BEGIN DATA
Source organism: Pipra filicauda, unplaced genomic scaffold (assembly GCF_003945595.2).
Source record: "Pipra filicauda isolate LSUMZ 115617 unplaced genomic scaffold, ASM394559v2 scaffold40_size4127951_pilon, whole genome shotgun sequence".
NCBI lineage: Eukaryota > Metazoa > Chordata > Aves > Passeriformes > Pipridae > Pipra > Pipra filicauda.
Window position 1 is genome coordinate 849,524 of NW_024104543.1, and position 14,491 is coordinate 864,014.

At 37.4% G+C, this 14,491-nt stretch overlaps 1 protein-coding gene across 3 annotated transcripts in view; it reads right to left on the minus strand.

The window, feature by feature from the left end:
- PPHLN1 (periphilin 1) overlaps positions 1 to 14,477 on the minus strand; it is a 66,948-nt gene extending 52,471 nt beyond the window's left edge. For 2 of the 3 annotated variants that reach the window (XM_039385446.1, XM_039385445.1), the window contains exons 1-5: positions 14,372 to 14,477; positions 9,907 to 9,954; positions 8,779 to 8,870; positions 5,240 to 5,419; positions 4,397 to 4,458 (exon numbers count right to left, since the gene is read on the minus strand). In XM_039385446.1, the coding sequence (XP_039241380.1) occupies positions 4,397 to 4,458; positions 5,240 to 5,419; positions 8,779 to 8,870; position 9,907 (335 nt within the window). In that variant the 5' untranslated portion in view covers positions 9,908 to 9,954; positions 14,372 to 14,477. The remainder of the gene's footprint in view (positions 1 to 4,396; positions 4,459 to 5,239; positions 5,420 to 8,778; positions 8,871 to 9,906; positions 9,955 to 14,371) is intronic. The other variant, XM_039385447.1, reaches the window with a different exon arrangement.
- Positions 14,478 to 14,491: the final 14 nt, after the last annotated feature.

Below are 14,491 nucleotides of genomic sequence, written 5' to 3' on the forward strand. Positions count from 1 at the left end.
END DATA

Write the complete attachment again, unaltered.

Source organism: Pipra filicauda, unplaced genomic scaffold (assembly GCF_003945595.2).
Source record: "Pipra filicauda isolate LSUMZ 115617 unplaced genomic scaffold, ASM394559v2 scaffold40_size4127951_pilon, whole genome shotgun sequence".
NCBI lineage: Eukaryota > Metazoa > Chordata > Aves > Passeriformes > Pipridae > Pipra > Pipra filicauda.
Window position 1 is genome coordinate 849,524 of NW_024104543.1, and position 14,491 is coordinate 864,014.

At 37.4% G+C, this 14,491-nt stretch overlaps 1 protein-coding gene across 3 annotated transcripts in view; it reads right to left on the minus strand.

The window, feature by feature from the left end:
- PPHLN1 (periphilin 1) overlaps positions 1 to 14,477 on the minus strand; it is a 66,948-nt gene extending 52,471 nt beyond the window's left edge. For 2 of the 3 annotated variants that reach the window (XM_039385446.1, XM_039385445.1), the window contains exons 1-5: positions 14,372 to 14,477; positions 9,907 to 9,954; positions 8,779 to 8,870; positions 5,240 to 5,419; positions 4,397 to 4,458 (exon numbers count right to left, since the gene is read on the minus strand). In XM_039385446.1, the coding sequence (XP_039241380.1) occupies positions 4,397 to 4,458; positions 5,240 to 5,419; positions 8,779 to 8,870; position 9,907 (335 nt within the window). In that variant the 5' untranslated portion in view covers positions 9,908 to 9,954; positions 14,372 to 14,477. The remainder of the gene's footprint in view (positions 1 to 4,396; positions 4,459 to 5,239; positions 5,420 to 8,778; positions 8,871 to 9,906; positions 9,955 to 14,371) is intronic. The other variant, XM_039385447.1, reaches the window with a different exon arrangement.
- Positions 14,478 to 14,491: the final 14 nt, after the last annotated feature.

Below are 14,491 nucleotides of genomic sequence, written 5' to 3' on the forward strand. Positions count from 1 at the left end.